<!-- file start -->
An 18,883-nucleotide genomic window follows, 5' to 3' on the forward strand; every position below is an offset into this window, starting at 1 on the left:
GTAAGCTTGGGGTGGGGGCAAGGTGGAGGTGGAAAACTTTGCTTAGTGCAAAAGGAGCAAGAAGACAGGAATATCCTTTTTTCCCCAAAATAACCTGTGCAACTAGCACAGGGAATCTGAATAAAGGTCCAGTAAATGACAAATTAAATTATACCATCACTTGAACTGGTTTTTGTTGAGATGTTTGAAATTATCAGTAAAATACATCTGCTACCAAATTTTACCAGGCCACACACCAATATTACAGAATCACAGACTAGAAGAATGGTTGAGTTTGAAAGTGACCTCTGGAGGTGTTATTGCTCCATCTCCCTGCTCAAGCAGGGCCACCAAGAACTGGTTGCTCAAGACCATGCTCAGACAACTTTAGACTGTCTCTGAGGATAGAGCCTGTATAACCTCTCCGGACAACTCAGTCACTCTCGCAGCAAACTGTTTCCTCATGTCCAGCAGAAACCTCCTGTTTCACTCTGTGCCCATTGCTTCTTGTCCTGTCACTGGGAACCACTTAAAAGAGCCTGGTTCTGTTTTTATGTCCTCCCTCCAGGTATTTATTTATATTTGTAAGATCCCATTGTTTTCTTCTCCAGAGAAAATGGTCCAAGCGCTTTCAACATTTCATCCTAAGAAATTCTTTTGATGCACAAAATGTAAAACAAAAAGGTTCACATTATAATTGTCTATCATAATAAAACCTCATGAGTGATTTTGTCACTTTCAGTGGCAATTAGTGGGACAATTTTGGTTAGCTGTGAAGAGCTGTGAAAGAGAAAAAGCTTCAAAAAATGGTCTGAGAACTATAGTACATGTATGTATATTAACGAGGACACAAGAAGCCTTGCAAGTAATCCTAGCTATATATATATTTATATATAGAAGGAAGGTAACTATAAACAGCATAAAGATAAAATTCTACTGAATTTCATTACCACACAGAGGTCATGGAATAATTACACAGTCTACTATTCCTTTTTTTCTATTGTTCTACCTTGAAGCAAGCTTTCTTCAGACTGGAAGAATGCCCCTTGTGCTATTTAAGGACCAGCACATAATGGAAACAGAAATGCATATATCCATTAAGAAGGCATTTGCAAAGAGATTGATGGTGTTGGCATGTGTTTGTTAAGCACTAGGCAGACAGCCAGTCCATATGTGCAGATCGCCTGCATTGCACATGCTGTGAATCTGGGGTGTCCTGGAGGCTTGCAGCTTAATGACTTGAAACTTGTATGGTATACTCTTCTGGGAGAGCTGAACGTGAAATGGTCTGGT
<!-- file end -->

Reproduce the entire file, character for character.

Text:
An 18,883-nucleotide genomic window follows, 5' to 3' on the forward strand; every position below is an offset into this window, starting at 1 on the left:
GTAAGCTTGGGGTGGGGGCAAGGTGGAGGTGGAAAACTTTGCTTAGTGCAAAAGGAGCAAGAAGACAGGAATATCCTTTTTTCCCCAAAATAACCTGTGCAACTAGCACAGGGAATCTGAATAAAGGTCCAGTAAATGACAAATTAAATTATACCATCACTTGAACTGGTTTTTGTTGAGATGTTTGAAATTATCAGTAAAATACATCTGCTACCAAATTTTACCAGGCCACACACCAATATTACAGAATCACAGACTAGAAGAATGGTTGAGTTTGAAAGTGACCTCTGGAGGTGTTATTGCTCCATCTCCCTGCTCAAGCAGGGCCACCAAGAACTGGTTGCTCAAGACCATGCTCAGACAACTTTAGACTGTCTCTGAGGATAGAGCCTGTATAACCTCTCCGGACAACTCAGTCACTCTCGCAGCAAACTGTTTCCTCATGTCCAGCAGAAACCTCCTGTTTCACTCTGTGCCCATTGCTTCTTGTCCTGTCACTGGGAACCACTTAAAAGAGCCTGGTTCTGTTTTTATGTCCTCCCTCCAGGTATTTATTTATATTTGTAAGATCCCATTGTTTTCTTCTCCAGAGAAAATGGTCCAAGCGCTTTCAACATTTCATCCTAAGAAATTCTTTTGATGCACAAAATGTAAAACAAAAAGGTTCACATTATAATTGTCTATCATAATAAAACCTCATGAGTGATTTTGTCACTTTCAGTGGCAATTAGTGGGACAATTTTGGTTAGCTGTGAAGAGCTGTGAAAGAGAAAAAGCTTCAAAAAATGGTCTGAGAACTATAGTACATGTATGTATATTAACGAGGACACAAGAAGCCTTGCAAGTAATCCTAGCTATATATATATTTATATATAGAAGGAAGGTAACTATAAACAGCATAAAGATAAAATTCTACTGAATTTCATTACCACACAGAGGTCATGGAATAATTACACAGTCTACTATTCCTTTTTTTCTATTGTTCTACCTTGAAGCAAGCTTTCTTCAGACTGGAAGAATGCCCCTTGTGCTATTTAAGGACCAGCACATAATGGAAACAGAAATGCATATATCCATTAAGAAGGCATTTGCAAAGAGATTGATGGTGTTGGCATGTGTTTGTTAAGCACTAGGCAGACAGCCAGTCCATATGTGCAGATCGCCTGCATTGCACATGCTGTGAATCTGGGGTGTCCTGGAGGCTTGCAGCTTAATGACTTGAAACTTGTATGGTATACTCTTCTGGGAGAGCTGAACGTGAAATGGTCTGGT